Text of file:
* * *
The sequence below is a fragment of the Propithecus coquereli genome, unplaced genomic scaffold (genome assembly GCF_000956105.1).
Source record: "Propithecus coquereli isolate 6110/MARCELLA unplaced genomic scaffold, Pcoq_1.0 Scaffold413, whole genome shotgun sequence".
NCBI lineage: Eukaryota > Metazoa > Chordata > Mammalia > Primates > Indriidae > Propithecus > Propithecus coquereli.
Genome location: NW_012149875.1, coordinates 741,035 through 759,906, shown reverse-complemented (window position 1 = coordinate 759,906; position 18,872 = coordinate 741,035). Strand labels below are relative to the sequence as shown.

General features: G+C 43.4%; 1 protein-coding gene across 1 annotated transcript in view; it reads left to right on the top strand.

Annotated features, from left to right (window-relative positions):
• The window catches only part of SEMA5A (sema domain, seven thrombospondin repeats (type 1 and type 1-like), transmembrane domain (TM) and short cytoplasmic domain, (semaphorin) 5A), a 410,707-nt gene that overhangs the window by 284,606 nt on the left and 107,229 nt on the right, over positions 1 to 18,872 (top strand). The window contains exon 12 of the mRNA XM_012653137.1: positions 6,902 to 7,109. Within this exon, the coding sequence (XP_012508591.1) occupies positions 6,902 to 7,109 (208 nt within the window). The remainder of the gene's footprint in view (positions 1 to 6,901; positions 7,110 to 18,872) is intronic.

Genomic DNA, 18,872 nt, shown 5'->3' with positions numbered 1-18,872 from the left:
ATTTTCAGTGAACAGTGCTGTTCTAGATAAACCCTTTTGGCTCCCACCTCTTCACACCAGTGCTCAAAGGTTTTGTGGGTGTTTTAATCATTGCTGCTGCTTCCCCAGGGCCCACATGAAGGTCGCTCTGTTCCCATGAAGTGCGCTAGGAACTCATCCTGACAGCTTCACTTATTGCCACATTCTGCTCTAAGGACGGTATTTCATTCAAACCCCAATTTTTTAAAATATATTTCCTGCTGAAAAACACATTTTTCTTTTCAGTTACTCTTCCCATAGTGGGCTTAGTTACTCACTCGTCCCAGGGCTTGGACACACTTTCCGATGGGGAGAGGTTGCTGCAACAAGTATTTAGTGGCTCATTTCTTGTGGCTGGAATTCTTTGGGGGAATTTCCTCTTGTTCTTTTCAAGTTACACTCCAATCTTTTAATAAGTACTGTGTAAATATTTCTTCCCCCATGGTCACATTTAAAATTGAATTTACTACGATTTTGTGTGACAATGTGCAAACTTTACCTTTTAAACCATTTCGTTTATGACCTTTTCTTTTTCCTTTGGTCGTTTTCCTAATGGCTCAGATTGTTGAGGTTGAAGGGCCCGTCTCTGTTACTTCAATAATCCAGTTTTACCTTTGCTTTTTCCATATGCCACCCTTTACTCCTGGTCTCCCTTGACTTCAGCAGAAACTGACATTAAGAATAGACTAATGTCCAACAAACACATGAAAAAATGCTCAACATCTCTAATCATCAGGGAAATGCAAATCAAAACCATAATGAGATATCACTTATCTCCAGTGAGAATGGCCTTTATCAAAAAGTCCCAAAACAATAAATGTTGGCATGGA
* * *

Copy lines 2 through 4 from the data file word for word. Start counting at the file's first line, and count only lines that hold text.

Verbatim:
Source record: "Propithecus coquereli isolate 6110/MARCELLA unplaced genomic scaffold, Pcoq_1.0 Scaffold413, whole genome shotgun sequence".
NCBI lineage: Eukaryota > Metazoa > Chordata > Mammalia > Primates > Indriidae > Propithecus > Propithecus coquereli.
Genome location: NW_012149875.1, coordinates 741,035 through 759,906, shown reverse-complemented (window position 1 = coordinate 759,906; position 18,872 = coordinate 741,035). Strand labels below are relative to the sequence as shown.